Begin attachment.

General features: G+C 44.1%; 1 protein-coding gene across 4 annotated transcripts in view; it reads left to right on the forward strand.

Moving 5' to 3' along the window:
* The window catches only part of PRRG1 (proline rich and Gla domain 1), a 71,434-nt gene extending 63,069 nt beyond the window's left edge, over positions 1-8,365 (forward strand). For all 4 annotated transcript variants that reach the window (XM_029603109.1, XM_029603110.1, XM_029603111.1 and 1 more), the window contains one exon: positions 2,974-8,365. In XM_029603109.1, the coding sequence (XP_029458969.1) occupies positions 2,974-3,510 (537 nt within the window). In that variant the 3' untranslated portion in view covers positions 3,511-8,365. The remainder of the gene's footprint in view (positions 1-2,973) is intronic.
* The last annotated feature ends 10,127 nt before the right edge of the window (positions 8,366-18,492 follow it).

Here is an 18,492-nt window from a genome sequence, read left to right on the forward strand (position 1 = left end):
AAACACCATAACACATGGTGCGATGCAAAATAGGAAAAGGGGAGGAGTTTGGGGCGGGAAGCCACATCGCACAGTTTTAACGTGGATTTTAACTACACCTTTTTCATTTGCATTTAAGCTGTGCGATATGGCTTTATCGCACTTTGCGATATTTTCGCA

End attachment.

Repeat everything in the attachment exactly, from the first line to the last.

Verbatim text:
General features: G+C 44.1%; 1 protein-coding gene across 4 annotated transcripts in view; it reads left to right on the forward strand.

Moving 5' to 3' along the window:
* The window catches only part of PRRG1 (proline rich and Gla domain 1), a 71,434-nt gene extending 63,069 nt beyond the window's left edge, over positions 1-8,365 (forward strand). For all 4 annotated transcript variants that reach the window (XM_029603109.1, XM_029603110.1, XM_029603111.1 and 1 more), the window contains one exon: positions 2,974-8,365. In XM_029603109.1, the coding sequence (XP_029458969.1) occupies positions 2,974-3,510 (537 nt within the window). In that variant the 3' untranslated portion in view covers positions 3,511-8,365. The remainder of the gene's footprint in view (positions 1-2,973) is intronic.
* The last annotated feature ends 10,127 nt before the right edge of the window (positions 8,366-18,492 follow it).

Here is an 18,492-nt window from a genome sequence, read left to right on the forward strand (position 1 = left end):
AAACACCATAACACATGGTGCGATGCAAAATAGGAAAAGGGGAGGAGTTTGGGGCGGGAAGCCACATCGCACAGTTTTAACGTGGATTTTAACTACACCTTTTTCATTTGCATTTAAGCTGTGCGATATGGCTTTATCGCACTTTGCGATATTTTCGCA